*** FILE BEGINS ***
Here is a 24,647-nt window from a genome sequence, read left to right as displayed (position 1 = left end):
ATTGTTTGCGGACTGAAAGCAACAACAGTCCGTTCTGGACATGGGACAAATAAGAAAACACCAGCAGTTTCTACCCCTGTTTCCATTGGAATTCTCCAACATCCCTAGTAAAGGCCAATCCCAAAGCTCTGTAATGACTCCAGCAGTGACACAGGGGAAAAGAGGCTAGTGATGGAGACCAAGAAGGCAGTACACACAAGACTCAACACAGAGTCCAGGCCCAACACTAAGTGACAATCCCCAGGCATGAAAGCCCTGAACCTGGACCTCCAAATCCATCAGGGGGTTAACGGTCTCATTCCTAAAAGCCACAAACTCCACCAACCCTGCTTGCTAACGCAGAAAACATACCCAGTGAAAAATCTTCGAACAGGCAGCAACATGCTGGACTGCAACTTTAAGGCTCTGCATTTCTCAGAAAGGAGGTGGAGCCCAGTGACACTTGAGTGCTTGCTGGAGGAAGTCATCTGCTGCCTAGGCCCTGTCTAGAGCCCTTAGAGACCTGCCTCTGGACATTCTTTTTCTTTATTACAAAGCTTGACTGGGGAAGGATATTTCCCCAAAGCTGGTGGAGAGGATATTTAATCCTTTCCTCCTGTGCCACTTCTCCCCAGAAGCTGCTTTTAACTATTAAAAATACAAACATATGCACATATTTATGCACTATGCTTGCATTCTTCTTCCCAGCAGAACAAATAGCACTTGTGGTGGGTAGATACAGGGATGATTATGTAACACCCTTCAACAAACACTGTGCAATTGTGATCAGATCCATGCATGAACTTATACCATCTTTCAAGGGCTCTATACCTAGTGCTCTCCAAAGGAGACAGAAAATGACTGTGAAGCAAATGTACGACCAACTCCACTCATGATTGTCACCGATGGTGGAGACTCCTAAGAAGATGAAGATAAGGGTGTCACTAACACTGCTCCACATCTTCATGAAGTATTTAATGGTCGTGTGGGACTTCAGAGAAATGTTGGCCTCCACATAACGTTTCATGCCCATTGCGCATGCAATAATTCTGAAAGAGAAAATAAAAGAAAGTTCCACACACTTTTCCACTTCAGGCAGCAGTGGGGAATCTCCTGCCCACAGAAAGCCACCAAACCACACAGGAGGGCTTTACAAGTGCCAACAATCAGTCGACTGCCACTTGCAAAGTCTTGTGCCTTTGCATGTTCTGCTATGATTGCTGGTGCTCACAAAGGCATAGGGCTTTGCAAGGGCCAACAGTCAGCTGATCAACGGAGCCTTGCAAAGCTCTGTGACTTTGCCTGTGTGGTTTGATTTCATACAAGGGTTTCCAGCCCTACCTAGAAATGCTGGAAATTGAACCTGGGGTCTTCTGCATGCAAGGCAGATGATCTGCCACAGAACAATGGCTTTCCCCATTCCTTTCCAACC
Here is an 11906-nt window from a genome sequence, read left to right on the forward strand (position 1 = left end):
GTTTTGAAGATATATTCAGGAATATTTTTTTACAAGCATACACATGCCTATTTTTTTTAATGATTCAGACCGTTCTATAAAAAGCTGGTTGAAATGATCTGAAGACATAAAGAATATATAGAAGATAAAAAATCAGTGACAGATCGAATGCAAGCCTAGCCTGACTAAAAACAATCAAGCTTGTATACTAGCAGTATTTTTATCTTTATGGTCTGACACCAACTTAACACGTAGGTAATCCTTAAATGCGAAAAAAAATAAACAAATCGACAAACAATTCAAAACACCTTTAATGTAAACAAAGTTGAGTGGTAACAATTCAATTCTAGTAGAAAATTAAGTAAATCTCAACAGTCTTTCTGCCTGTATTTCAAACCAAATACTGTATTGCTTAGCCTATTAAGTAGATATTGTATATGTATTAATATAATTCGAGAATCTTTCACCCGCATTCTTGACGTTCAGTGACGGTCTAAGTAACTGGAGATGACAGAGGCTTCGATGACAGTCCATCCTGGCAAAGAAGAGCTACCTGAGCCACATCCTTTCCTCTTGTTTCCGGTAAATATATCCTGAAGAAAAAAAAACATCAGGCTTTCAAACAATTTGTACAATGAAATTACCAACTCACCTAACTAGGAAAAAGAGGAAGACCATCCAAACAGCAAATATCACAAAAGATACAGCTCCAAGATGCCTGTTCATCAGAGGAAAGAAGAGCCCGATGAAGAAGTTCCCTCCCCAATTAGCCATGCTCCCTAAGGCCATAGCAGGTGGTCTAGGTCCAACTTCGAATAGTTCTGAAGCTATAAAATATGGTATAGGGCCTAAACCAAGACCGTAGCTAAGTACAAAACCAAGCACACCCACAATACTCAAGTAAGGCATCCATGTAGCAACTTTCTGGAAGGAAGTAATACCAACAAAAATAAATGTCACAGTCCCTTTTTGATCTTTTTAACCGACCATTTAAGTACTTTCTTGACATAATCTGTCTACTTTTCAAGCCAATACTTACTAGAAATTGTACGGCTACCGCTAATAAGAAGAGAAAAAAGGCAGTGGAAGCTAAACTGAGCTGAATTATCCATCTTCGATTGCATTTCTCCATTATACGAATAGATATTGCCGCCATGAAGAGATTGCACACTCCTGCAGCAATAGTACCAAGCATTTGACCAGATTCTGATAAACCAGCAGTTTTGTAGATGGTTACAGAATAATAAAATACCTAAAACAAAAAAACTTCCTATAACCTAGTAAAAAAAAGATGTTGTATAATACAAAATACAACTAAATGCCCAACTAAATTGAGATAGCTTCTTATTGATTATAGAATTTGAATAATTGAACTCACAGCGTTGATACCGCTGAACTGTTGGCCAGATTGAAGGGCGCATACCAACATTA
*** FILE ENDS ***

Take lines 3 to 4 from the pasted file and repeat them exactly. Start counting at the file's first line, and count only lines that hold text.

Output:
Here is an 11906-nt window from a genome sequence, read left to right on the forward strand (position 1 = left end):
GTTTTGAAGATATATTCAGGAATATTTTTTTACAAGCATACACATGCCTATTTTTTTTAATGATTCAGACCGTTCTATAAAAAGCTGGTTGAAATGATCTGAAGACATAAAGAATATATAGAAGATAAAAAATCAGTGACAGATCGAATGCAAGCCTAGCCTGACTAAAAACAATCAAGCTTGTATACTAGCAGTATTTTTATCTTTATGGTCTGACACCAACTTAACACGTAGGTAATCCTTAAATGCGAAAAAAAATAAACAAATCGACAAACAATTCAAAACACCTTTAATGTAAACAAAGTTGAGTGGTAACAATTCAATTCTAGTAGAAAATTAAGTAAATCTCAACAGTCTTTCTGCCTGTATTTCAAACCAAATACTGTATTGCTTAGCCTATTAAGTAGATATTGTATATGTATTAATATAATTCGAGAATCTTTCACCCGCATTCTTGACGTTCAGTGACGGTCTAAGTAACTGGAGATGACAGAGGCTTCGATGACAGTCCATCCTGGCAAAGAAGAGCTACCTGAGCCACATCCTTTCCTCTTGTTTCCGGTAAATATATCCTGAAGAAAAAAAAACATCAGGCTTTCAAACAATTTGTACAATGAAATTACCAACTCACCTAACTAGGAAAAAGAGGAAGACCATCCAAACAGCAAATATCACAAAAGATACAGCTCCAAGATGCCTGTTCATCAGAGGAAAGAAGAGCCCGATGAAGAAGTTCCCTCCCCAATTAGCCATGCTCCCTAAGGCCATAGCAGGTGGTCTAGGTCCAACTTCGAATAGTTCTGAAGCTATAAAATATGGTATAGGGCCTAAACCAAGACCGTAGCTAAGTACAAAACCAAGCACACCCACAATACTCAAGTAAGGCATCCATGTAGCAACTTTCTGGAAGGAAGTAATACCAACAAAAATAAATGTCACAGTCCCTTTTTGATCTTTTTAACCGACCATTTAAGTACTTTCTTGACATAATCTGTCTACTTTTCAAGCCAATACTTACTAGAAATTGTACGGCTACCGCTAATAAGAAGAGAAAAAAGGCAGTGGAAGCTAAACTGAGCTGAATTATCCATCTTCGATTGCATTTCTCCATTATACGAATAGATATTGCCGCCATGAAGAGATTGCACACTCCTGCAGCAATAGTACCAAGCATTTGACCAGATTCTGATAAACCAGCAGTTTTGTAGATGGTTACAGAATAATAAAATACCTAAAACAAAAAAACTTCCTATAACCTAGTAAAAAAAAGATGTTGTATAATACAAAATACAACTAAATGCCCAACTAAATTGAGATAGCTTCTTATTGATTATAGAATTTGAATAATTGAACTCACAGCGTTGATACCGCTGAACTGTTGGCCAGATTGAAGGGCGCATACCAACATTA